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Posted: 7/29/2008 6:30:15 PM EDT
[Last Edit: 7/30/2008 5:50:23 PM EDT by shotar]
Link Posted: 7/29/2008 6:30:50 PM EDT
[Last Edit: 7/29/2008 6:30:50 PM EDT by shotar]
no commentary needed
Link Posted: 7/29/2008 6:41:48 PM EDT
[Last Edit: 7/29/2008 6:41:48 PM EDT by shotar]
I rethought this and people may want to comment.
Link Posted: 7/30/2008 2:59:21 PM EDT
[Last Edit: 7/30/2008 5:51:40 PM EDT by shotar]

Originally Posted By shotar:
The ORC defines any semi automatic center fire firearm that has a be designed or adapted to fire more than 31 rounds without reloading as a machine gun.  Thus a dangerous ordinance.  


Going by the letter of the law all belt feds have been designed to fire more than 31 rounds without reloading and should be classified as machine guns.

Link Posted: 7/30/2008 5:51:53 PM EDT
Link Posted: 7/30/2008 6:40:11 PM EDT

Originally Posted By shotar:

Originally Posted By bookertbab:

Originally Posted By shotar:
The ORC defines any semi automatic center fire firearm that has a be designed or adapted to fire more than 31 rounds without reloading as a machine gun.  Thus a dangerous ordinance.  


Going by the letter of the law all belt feds have been designed to fire more than 31 rounds without reloading and should be classified as machine guns.



Incorrect. It is designed to fire one round.  The belt adapts it to fire more than one round without reloading.


I don't know. Using that definition even a machine gun isn't a machine gun unless you load 2 rounds.
Link Posted: 7/30/2008 9:33:12 PM EDT
Link Posted: 8/10/2008 1:42:26 AM EDT
i knew about the mag cap but i just got a bushmaster and the mag that came with it holds 31rnds, for some reason, that would be illegal?
Link Posted: 10/4/2008 12:45:08 AM EDT
so if you have a 40 round mag or 75 round drum, is the illegal? thanks
Link Posted: 10/9/2008 12:33:11 PM EDT
Link Posted: 10/29/2008 12:38:22 AM EDT
I read the definition and it is a "dangerous ordnance" but where does it say you cant own/posses/use one?  I tried for about 20 mins
Link Posted: 10/29/2008 12:52:48 PM EDT
you CAN own a mag over 30rds.  
you CAN'T install a 30+rd magazine in a non-NFA weapon
Link Posted: 10/29/2008 1:22:55 PM EDT
Originally Posted By Danno_man:
you CAN own a mag over 30rds.  
you CAN'T install a 30+rd magazine in a non-NFA weapon


Where does it say this, I looked for quite some time in the revised code and found nothing that states you cannot have a dangerouse ordanance.  It says the mag makes it an "automatic" by ohio standards, but where in the ohio code does it say you can't own one without a permit?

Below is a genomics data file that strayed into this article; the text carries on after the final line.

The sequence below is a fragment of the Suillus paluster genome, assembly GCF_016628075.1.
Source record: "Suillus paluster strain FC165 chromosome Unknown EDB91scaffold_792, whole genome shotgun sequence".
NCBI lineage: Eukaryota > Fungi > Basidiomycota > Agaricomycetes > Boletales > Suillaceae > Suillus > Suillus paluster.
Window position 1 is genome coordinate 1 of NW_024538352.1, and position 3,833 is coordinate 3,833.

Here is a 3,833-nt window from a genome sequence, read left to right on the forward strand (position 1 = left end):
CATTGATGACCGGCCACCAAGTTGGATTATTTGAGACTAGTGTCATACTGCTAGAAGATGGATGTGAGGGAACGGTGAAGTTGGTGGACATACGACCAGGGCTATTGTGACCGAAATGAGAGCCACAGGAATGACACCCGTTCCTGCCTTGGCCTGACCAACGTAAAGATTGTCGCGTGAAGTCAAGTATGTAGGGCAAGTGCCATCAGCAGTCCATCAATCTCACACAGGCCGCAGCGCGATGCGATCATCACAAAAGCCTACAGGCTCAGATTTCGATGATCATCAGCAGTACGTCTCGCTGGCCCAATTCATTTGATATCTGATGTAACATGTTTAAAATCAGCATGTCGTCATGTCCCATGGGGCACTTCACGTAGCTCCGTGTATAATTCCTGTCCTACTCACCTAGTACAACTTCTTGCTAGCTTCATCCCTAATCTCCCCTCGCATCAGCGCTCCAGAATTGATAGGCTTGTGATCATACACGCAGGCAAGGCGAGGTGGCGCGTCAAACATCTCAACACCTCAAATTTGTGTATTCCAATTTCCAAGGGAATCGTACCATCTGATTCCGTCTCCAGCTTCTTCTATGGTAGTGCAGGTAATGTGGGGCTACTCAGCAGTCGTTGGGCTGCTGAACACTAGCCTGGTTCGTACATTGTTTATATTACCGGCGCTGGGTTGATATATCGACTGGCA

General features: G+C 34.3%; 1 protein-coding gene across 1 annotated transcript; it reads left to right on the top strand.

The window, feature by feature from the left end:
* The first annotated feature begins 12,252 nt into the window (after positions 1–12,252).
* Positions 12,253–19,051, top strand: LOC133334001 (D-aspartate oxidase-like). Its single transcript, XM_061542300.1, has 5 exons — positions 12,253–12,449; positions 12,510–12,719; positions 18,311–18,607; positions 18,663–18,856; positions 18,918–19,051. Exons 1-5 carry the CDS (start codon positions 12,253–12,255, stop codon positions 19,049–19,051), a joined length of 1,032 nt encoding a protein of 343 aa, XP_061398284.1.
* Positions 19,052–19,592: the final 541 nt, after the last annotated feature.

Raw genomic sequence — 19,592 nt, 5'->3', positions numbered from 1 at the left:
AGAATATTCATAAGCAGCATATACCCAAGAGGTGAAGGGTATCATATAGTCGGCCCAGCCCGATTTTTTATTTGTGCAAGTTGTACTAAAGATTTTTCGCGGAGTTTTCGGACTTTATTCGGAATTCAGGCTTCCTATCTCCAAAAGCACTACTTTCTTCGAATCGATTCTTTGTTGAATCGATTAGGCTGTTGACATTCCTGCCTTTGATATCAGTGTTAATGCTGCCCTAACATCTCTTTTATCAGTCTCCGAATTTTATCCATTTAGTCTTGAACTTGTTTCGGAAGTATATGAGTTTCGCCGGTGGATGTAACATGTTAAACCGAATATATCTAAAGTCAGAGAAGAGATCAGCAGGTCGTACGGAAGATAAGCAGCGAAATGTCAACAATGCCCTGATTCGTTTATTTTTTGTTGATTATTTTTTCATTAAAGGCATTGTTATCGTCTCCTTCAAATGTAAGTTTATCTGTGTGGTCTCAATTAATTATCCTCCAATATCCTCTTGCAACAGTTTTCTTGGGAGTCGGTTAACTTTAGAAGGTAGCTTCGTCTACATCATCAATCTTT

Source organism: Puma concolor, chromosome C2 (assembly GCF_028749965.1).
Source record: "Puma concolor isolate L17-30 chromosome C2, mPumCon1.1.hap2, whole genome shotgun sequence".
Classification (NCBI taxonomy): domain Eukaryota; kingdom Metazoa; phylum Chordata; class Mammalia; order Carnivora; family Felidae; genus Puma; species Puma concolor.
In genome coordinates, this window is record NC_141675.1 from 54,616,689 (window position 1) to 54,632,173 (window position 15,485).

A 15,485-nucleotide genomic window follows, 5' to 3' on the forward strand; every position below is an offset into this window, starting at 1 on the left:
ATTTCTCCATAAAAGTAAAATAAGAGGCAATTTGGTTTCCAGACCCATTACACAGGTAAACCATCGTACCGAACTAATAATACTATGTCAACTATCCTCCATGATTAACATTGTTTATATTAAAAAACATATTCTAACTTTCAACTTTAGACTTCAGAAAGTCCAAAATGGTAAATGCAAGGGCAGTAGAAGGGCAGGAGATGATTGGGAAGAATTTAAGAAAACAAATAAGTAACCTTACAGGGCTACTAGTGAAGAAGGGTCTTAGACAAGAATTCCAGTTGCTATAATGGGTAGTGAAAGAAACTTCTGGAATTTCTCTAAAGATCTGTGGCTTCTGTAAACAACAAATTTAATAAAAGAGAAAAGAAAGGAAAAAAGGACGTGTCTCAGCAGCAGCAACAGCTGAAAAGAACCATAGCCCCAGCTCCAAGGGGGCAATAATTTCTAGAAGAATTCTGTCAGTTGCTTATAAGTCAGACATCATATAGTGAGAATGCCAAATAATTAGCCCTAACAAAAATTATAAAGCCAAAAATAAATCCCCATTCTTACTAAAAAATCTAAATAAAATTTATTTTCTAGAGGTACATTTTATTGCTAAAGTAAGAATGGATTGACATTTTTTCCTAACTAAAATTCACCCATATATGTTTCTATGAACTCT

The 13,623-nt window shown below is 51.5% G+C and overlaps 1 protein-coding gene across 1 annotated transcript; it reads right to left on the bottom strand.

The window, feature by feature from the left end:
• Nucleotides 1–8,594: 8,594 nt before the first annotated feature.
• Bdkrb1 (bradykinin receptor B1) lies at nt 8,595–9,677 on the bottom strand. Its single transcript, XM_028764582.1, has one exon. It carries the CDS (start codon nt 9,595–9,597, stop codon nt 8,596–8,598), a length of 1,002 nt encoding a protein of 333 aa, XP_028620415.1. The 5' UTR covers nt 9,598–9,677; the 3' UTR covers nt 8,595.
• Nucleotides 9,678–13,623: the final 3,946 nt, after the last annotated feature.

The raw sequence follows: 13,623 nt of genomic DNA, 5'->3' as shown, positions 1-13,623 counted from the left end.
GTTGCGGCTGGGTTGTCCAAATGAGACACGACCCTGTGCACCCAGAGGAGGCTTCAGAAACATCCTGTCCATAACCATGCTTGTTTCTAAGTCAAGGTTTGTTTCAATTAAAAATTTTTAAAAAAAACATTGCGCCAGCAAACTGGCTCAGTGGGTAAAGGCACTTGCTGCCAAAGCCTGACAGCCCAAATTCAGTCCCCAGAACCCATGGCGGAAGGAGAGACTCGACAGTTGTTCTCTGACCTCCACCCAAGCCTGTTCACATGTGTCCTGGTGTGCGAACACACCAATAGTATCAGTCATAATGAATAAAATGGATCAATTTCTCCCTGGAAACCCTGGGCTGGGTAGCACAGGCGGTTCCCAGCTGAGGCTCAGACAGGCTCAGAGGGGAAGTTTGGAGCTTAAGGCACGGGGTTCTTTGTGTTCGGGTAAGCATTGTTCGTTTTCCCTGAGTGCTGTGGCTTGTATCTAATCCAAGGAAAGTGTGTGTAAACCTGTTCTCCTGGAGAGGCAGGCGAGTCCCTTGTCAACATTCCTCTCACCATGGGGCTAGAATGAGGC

Link Posted: 11/2/2008 6:02:48 PM EDT
[Last Edit: 11/2/2008 6:04:31 PM EDT by IANALY]
RC 2923.17  Unlawful Possession of a Dangerous Ordnance

(A) No person shall knowingly acquire, have, carry, or use any dangerous ordnance.

(D) Whoever violates division (A) of this section is guilty of unlawful possession of dangerous ordnance, a felony of the fifth degree.

RC 2323.11  Weapons Control Definitions

(E) “Automatic firearm” means any firearm designed or specially adapted to fire a succession of cartridges with a single function of the trigger. “Automatic firearm” also means any semi-automatic firearm designed or specially adapted to fire more than thirty-one cartridges without reloading, other than a firearm chambering only .22 caliber short, long, or long-rifle cartridges.

(K) “Dangerous ordnance” means any of the following, except as provided in division (L) of this section:

(1) Any automatic or sawed-off firearm, zip-gun, or ballistic knife;



CASELAW:

You may not be convicted for owning a magazine that can hold more than 30 rounds (A 31 round mag, plus one in the pipe, makes a firearm capable of discharging more than 31 rounds without reloading) UNLESS the State can prove that at some point the magazine has been in the weapon.

This can be proven through circumstantial evidence, such as storage together with the weapon, etc, but must be proven beyond a reasonable doubt.

Please also keep in mind that the caselaw referenced has only been vetted to the district court of appeals level, and has not been addressed by the Ohio Supreme Court.  This means that in some jurisdictions the common pleas court is not bound by the above stated restriction and may convict for mere possession of the two together, without proof that the mag has ever been inserted into the gun.
Link Posted: 11/10/2008 10:11:18 PM EDT
For example, can I buy a Glock 18 magazine which is 33 rounds, but put only 30 rounds in it and use it on my Glock 19? i assume no also?
Link Posted: 11/19/2008 11:37:17 PM EDT
How can they vary the definition of an automatic firearm from the atf definition.  If they want to restrict them but this seems odd to make them a "machine gun" by something that is by atf standards not a machine gun
Link Posted: 12/3/2008 3:48:36 PM EDT
Originally Posted By armoredsaint:
For example, can I buy a Glock 18 magazine which is 33 rounds, but put only 30 rounds in it and use it on my Glock 19? i assume no also?


Hmmm.  Im pretty sure if you mod the follower to only hold 30 rds(like a perm plug) you'd be g2g.

Link Posted: 12/4/2008 3:01:44 PM EDT
[Last Edit: 12/4/2008 3:05:37 PM EDT by jeep45238]
You're fine if the magazine will only hold 30 if it's anything other than a .22, regardless what it was originally mean to hold and you also own a firearm that accepts that magazine.

But, it's perfectly legal to have 50, 75, 100, etc. round .22LR, .22L, .22S magazines.